Very often, in contractual disputes between parties, lawyers are asked to comment on the quantum of damages that the party which that has suffered a loss can claim against the other.

The answer lies in the Indian Contract Act, 1872, read with a host of judicial pronouncements on this subject.

Illustration: Jayachandran / Mint

In terms of the Contract Act, a party that suffers a breach is entitled to compensation for any loss or damage, which arose naturally in the usual course of things from such breach (general damages) or which the parties knew when they made the contract to be likely to result from the breach of the contract (special damages).

No compensation can be awarded for any remote and indirect loss. The Supreme Court has laid down that once breach is established, damages must be proved, and in those cases where it is not possible to prove the precise quantum of damages, the claimant will be entitled to reasonable damages.

These provisions, therefore, have the effect of excluding consequential loss, which does not arise in the usual course of things. An interesting and commonly cited example of consequential loss is the case of British Columbia Saw Mill Co. v. Nettleship—a man was on his way to be married to an heiress and on the way, the man’s horse lost a shoe. A blacksmith was employed to fix a new shoe but did the work so unskilfully that the horse became lame. The rider did not reach his wedding on time and the lady married another man. The blacksmith was sued and sought to be made liable for the loss of the marriage.

The court, while rejecting the claim for damages (for the loss of the marriage), held that rules of common sense had to be applied to restrict the extent of liability for the breach of a contract of this sort.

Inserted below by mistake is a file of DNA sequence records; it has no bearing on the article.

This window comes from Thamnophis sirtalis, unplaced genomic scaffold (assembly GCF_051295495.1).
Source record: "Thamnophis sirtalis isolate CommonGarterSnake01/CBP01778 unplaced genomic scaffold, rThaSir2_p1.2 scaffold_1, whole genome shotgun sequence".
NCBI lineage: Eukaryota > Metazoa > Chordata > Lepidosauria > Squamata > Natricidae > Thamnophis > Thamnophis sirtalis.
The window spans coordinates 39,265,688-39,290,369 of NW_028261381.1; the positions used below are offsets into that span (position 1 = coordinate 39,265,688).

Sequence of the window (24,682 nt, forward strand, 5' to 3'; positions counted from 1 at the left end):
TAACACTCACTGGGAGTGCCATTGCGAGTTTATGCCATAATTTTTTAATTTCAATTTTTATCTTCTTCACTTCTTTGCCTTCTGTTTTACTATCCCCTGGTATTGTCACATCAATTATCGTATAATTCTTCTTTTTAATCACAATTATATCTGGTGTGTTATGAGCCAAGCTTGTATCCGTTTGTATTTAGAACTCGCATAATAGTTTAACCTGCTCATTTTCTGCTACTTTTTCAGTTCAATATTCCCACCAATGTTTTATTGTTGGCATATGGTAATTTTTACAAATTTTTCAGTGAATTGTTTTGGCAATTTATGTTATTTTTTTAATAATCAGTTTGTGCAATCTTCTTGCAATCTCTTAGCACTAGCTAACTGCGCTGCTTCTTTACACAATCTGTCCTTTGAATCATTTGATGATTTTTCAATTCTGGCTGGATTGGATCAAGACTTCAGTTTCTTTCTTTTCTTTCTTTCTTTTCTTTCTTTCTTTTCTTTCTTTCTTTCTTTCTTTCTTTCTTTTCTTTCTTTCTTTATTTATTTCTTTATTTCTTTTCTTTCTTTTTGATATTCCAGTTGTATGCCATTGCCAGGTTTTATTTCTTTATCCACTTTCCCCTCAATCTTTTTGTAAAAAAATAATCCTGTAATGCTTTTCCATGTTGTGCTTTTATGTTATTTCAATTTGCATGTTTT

Contractual damages are not the only kind of damages that can be claimed in India. Damages for a breach of contract are different from damages for tortuous acts (where a civil wrong is committed by one person against the other outside a contract).

The law of torts has not developed in India to the extent it has developed in countries such as the US or UK. The principle for awarding damages in tort is that such damages are awarded with the intention of putting the person who has suffered damages in the same position had the tortuous act not been committed. This could include the payment of punitive damages.

However, the basic principle of damages under contract is to give a person the gains that were expected from the performance of the contract.

The Contract Act also permits the parties to agree in their contract that, for a certain event of default, a pre-determined amount will be paid as damages. This is also commonly known as “liquidated damages".

Liquidated damages in a contract are a genuine pre-estimate of the reasonable compensation to which the non-defaulting party would be entitled in case of a breach. Liquidated damages have always been interpreted as the “ceiling" or the maximum that can be claimed.

The Supreme Court has further explained that if parties to a contract specify an amount as liquidated damages, then, if breach is established, such amount will be deemed to be the damages payable, unless it is proved otherwise.

Most commercial contracts today have a pre-determined formula for liquidated damages. In such cases, the party claiming the damages would be entitled to that amount without proving the actual loss or damage suffered by it and this would automatically serve to limit the liability for the breach.

The Contract Act also specifies that liquidated damages will represent the maximum amount claimable even if a sum as penalty is provided as payable on breach.

Historically, courts in India have been conservative while awarding damages for breach of contract. And even where liquidated damages have been agreed to between two contracting parties, the courts are normally called upon at the instance of a party to determine whether such amounts are reasonable and whether or not the entire amount should be awarded.

Therefore, in contractual disputes for damages between two parties where they agreed to pay damages upon a breach at the time of execution of a contract, but courts would usually honour the intention of the parties—the test of reasonableness of damages will ultimately need to be met in all circumstances.

Send your comments to This column is contributed by Bharat Vansh Bahadur of AZB & Partners, Advocates & Solicitors.